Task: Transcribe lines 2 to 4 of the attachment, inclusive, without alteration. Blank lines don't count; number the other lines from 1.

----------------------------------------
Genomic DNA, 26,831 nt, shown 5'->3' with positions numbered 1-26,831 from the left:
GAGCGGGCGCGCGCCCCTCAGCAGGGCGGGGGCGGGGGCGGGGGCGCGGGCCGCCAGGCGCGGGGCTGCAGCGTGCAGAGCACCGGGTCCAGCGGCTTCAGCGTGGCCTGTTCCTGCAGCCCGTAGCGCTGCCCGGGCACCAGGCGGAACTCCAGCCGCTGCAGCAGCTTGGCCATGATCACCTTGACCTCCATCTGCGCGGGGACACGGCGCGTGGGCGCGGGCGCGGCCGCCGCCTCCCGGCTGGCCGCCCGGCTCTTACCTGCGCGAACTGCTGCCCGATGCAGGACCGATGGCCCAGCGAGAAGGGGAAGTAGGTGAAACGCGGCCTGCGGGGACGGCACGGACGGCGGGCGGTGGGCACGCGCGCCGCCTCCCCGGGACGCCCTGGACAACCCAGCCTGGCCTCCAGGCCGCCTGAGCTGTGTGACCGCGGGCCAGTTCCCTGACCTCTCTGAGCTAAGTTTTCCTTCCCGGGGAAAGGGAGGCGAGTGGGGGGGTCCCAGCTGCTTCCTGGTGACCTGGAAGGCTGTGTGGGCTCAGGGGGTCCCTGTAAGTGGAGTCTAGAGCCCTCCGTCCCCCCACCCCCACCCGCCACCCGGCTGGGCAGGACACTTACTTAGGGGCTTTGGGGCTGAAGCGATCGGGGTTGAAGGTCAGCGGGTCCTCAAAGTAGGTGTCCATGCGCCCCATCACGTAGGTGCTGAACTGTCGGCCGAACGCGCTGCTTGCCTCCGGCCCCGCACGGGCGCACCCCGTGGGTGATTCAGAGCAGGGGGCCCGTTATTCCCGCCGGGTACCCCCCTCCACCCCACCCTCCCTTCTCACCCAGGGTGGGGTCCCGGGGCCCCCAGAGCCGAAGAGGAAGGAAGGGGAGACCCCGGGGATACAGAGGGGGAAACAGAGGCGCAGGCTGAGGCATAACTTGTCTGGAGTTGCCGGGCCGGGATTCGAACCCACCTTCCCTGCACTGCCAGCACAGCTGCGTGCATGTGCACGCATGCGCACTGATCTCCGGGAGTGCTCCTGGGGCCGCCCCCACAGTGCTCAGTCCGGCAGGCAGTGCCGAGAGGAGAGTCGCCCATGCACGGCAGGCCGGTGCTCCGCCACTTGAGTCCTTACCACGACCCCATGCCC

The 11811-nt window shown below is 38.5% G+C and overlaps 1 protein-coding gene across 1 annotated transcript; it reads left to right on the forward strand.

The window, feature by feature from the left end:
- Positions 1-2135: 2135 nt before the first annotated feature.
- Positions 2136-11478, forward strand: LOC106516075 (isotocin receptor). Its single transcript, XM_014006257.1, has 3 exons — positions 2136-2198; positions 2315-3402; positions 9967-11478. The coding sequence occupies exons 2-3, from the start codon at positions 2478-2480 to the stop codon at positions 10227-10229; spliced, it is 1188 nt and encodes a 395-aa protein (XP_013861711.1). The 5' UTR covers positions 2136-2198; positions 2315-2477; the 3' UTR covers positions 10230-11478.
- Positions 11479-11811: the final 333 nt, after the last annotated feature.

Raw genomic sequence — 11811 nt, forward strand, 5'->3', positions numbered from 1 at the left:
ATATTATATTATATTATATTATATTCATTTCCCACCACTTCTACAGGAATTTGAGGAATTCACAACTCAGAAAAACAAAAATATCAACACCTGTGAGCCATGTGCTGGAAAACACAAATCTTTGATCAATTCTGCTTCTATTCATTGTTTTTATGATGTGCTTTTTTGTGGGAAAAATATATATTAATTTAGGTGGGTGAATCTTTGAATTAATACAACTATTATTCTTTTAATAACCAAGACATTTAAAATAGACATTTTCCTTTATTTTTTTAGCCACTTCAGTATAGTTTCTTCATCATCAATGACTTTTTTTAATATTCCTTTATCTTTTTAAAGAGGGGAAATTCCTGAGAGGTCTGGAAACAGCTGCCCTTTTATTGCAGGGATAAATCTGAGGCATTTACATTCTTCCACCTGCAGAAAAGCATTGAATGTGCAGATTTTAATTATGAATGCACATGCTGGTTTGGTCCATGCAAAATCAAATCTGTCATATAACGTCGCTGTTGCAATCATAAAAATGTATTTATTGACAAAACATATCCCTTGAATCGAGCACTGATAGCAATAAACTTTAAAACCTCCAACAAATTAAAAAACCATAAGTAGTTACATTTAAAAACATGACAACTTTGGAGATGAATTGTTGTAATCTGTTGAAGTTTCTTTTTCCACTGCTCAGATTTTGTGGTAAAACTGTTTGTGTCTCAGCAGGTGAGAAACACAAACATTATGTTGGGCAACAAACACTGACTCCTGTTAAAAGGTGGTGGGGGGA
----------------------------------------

GAGCGGGCGCGCGCCCCTCAGCAGGGCGGGGGCGGGGGCGGGGGCGCGGGCCGCCAGGCGCGGGGCTGCAGCGTGCAGAGCACCGGGTCCAGCGGCTTCAGCGTGGCCTGTTCCTGCAGCCCGTAGCGCTGCCCGGGCACCAGGCGGAACTCCAGCCGCTGCAGCAGCTTGGCCATGATCACCTTGACCTCCATCTGCGCGGGGACACGGCGCGTGGGCGCGGGCGCGGCCGCCGCCTCCCGGCTGGCCGCCCGGCTCTTACCTGCGCGAACTGCTGCCCGATGCAGGACCGATGGCCCAGCGAGAAGGGGAAGTAGGTGAAACGCGGCCTGCGGGGACGGCACGGACGGCGGGCGGTGGGCACGCGCGCCGCCTCCCCGGGACGCCCTGGACAACCCAGCCTGGCCTCCAGGCCGCCTGAGCTGTGTGACCGCGGGCCAGTTCCCTGACCTCTCTGAGCTAAGTTTTCCTTCCCGGGGAAAGGGAGGCGAGTGGGGGGGTCCCAGCTGCTTCCTGGTGACCTGGAAGGCTGTGTGGGCTCAGGGGGTCCCTGTAAGTGGAGTCTAGAGCCCTCCGTCCCCCCACCCCCACCCGCCACCCGGCTGGGCAGGACACTTACTTAGGGGCTTTGGGGCTGAAGCGATCGGGGTTGAAGGTCAGCGGGTCCTCAAAGTAGGTGTCCATGCGCCCCATCACGTAGGTGCTGAACTGTCGGCCGAACGCGCTGCTTGCCTCCGGCCCCGCACGGGCGCACCCCGTGGGTGATTCAGAGCAGGGGGCCCGTTATTCCCGCCGGGTACCCCCCTCCACCCCACCCTCCCTTCTCACCCAGGGTGGGGTCCCGGGGCCCCCAGAGCCGAAGAGGAAGGAAGGGGAGACCCCGGGGATACAGAGGGGGAAACAGAGGCGCAGGCTGAGGCATAACTTGTCTGGAGTTGCCGGGCCGGGATTCGAACCCACCTTCCCTGCACTGCCAGCACAGCTGCGTGCATGTGCACGCATGCGCACTGATCTCCGGGAGTGCTCCTGGGGCCGCCCCCACAGTGCTCAGTCCGGCAGGCAGTGCCGAGAGGAGAGTCGCCCATGCACGGCAGGCCGGTGCTCCGCCACTTGAGTCCTTACCACGACCCCATGCCC

The 11811-nt window shown below is 38.5% G+C and overlaps 1 protein-coding gene across 1 annotated transcript; it reads left to right on the forward strand.

The window, feature by feature from the left end: